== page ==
Making 8 quarts of homemade chicken stock each month (enough for a pot of soup each week) saves $16 each month or $192 over the course of a year. You’ll save even more if you eat soup more often, or use stock in other meals too.
Tip: Make homemade chicken stock in a slow cooker so you don’t have to worry about it on the stove, and these tips help you get the best deals on meat at the grocery store.
Re-purposing peels and cores for homemade apple cider vinegar saves $5 every month, or $60 in a year. Considering apple cores and peels often end up in the trash can anyway, this is a super easy way to save on groceries!
(3) Regrow Food in Water.
Green onions are the easiest, but these 10 items will regrow without dirt. Your yield won’t be enormous, but it will be enough to contribute to the meal and perhaps eliminate one meal to shop for. (Here are 13 great tips on re-using food scraps too!)
#3. Make one beauty item from scratch.
Yes, it really only takes one item to make a difference in the bottom line, with homemade conditioner being at the top of my list.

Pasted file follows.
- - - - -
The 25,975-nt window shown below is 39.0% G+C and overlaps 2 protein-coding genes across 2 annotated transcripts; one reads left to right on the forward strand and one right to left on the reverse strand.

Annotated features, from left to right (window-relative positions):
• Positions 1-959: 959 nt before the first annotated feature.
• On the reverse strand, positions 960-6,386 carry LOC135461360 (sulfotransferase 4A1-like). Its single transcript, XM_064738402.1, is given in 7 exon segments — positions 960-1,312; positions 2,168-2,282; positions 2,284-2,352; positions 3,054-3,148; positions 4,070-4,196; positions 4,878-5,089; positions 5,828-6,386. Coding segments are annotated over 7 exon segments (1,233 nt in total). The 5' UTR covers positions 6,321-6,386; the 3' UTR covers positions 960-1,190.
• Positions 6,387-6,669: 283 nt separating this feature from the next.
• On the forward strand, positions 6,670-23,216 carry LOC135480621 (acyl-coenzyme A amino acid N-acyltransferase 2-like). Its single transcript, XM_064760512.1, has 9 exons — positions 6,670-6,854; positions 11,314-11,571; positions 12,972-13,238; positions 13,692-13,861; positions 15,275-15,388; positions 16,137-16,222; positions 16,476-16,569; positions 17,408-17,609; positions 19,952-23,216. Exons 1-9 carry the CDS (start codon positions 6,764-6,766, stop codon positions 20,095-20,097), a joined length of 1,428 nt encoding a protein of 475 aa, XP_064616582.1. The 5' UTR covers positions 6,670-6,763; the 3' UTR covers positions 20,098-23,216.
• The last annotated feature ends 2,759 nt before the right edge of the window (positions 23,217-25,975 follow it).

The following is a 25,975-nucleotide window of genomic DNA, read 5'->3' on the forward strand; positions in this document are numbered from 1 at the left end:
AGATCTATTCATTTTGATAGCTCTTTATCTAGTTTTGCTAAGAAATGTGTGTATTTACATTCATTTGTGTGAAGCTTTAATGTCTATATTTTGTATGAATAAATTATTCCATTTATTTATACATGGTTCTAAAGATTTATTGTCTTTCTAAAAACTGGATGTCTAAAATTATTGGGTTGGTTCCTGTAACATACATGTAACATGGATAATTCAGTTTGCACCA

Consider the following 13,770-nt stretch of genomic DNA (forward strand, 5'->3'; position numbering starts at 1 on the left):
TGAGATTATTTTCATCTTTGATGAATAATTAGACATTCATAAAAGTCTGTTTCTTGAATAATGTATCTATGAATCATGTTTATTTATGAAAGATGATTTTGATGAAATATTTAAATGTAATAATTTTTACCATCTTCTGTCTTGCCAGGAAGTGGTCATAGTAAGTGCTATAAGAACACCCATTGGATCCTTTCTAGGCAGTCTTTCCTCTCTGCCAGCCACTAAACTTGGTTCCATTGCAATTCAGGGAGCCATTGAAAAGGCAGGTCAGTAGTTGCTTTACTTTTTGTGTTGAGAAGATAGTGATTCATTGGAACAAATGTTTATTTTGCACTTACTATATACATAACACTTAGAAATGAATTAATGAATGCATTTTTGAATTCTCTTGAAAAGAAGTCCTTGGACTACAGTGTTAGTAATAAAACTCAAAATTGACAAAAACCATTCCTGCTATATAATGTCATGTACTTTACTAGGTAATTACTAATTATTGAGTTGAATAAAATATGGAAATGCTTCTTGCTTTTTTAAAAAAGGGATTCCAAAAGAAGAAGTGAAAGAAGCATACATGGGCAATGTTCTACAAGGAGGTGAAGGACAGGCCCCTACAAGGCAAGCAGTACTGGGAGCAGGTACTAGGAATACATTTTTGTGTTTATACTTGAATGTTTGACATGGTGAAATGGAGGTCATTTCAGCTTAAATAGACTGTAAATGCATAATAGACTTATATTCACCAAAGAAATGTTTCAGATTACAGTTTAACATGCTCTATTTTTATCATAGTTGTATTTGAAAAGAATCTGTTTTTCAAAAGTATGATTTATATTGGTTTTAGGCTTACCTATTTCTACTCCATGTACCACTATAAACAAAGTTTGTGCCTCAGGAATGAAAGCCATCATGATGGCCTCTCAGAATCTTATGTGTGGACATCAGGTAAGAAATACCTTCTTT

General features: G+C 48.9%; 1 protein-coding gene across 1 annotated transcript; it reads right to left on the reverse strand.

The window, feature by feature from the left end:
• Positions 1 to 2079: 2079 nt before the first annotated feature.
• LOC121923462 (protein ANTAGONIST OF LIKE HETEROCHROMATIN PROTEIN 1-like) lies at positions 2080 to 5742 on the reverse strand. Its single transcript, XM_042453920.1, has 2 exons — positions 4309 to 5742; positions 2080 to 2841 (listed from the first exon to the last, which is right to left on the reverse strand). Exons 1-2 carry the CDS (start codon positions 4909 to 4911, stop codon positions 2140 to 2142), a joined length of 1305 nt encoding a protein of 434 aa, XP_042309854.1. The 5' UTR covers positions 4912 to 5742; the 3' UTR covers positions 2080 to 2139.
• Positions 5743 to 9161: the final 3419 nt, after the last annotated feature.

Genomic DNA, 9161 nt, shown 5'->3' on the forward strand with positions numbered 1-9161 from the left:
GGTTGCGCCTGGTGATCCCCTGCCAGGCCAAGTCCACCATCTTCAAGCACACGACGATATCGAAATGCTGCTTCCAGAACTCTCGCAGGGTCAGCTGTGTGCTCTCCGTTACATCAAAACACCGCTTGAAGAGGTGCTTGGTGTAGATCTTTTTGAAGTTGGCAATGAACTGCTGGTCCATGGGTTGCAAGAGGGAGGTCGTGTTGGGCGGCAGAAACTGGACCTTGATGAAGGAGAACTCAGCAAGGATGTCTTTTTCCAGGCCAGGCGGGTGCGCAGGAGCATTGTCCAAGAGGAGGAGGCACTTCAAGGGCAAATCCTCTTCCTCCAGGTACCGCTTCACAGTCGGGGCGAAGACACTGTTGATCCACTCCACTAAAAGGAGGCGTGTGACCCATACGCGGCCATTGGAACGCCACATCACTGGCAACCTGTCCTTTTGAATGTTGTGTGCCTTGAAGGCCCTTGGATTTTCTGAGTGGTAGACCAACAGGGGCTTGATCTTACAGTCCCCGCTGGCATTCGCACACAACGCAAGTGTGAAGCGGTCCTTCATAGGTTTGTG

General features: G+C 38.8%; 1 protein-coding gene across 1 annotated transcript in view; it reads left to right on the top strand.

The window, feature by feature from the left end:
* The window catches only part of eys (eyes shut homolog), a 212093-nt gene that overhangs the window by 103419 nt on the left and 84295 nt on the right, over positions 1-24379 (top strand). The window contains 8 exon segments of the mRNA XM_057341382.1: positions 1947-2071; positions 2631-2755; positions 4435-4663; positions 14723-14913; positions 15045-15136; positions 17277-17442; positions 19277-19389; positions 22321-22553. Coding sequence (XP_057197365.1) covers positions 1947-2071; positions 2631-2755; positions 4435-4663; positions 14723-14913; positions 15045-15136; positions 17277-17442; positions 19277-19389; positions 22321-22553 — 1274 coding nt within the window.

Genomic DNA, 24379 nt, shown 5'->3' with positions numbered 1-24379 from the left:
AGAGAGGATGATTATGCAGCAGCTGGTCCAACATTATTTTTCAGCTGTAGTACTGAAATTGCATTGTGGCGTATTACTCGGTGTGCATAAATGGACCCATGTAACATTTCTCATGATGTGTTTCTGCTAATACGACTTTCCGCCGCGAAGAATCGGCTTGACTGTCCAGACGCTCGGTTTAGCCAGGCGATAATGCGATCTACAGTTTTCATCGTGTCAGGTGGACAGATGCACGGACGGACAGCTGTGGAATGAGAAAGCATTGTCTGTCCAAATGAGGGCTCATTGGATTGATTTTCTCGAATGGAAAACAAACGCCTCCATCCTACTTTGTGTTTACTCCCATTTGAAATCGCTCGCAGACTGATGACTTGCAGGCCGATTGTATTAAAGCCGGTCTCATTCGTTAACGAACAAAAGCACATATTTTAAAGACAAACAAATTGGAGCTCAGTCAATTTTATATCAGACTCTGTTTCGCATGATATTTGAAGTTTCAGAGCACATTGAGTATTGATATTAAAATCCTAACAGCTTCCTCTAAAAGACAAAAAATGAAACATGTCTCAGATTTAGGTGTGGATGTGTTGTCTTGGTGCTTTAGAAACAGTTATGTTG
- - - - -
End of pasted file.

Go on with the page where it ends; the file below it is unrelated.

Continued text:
This recipe needs only 2 ingredients, it’s 100% natural and just as effective as those expensive bottles that cost upwards of $9 each. At one bottle per month, we’re saving $108 every year!
#4. Make one cleaning item from scratch.
Again, it only takes one item for the savings to add up. Here are my top two suggestions:
The smell of vinegar is too strong for my husband, so we use the leftover citrus peels from the fruit we eat to make vinegar that actually smells good! Now vinegar isn’t the best cleaning option for everything under the sun, but it does a good job of basic cleaning and sanitizing the myriad of surfaces our hands touch on a daily basis. One bottle of a natural all-purpose cleaner runs about $4 in my area, but buy making my own citrus-infused vinegar and diluting appropriately, I’ll save $45 in a year!
Tip: If you’re already making your own apple cider vinegar, use that instead of distilled vinegar for an absolutely free cleaner!
I’ve been leery about bleach since the kids were little, which makes me so thankful to find a natural bleach alternative! I love that it costs $1.68 per gallon (50% less than typical bleach) and that it’s made with ingredients I normally have on hand anyway!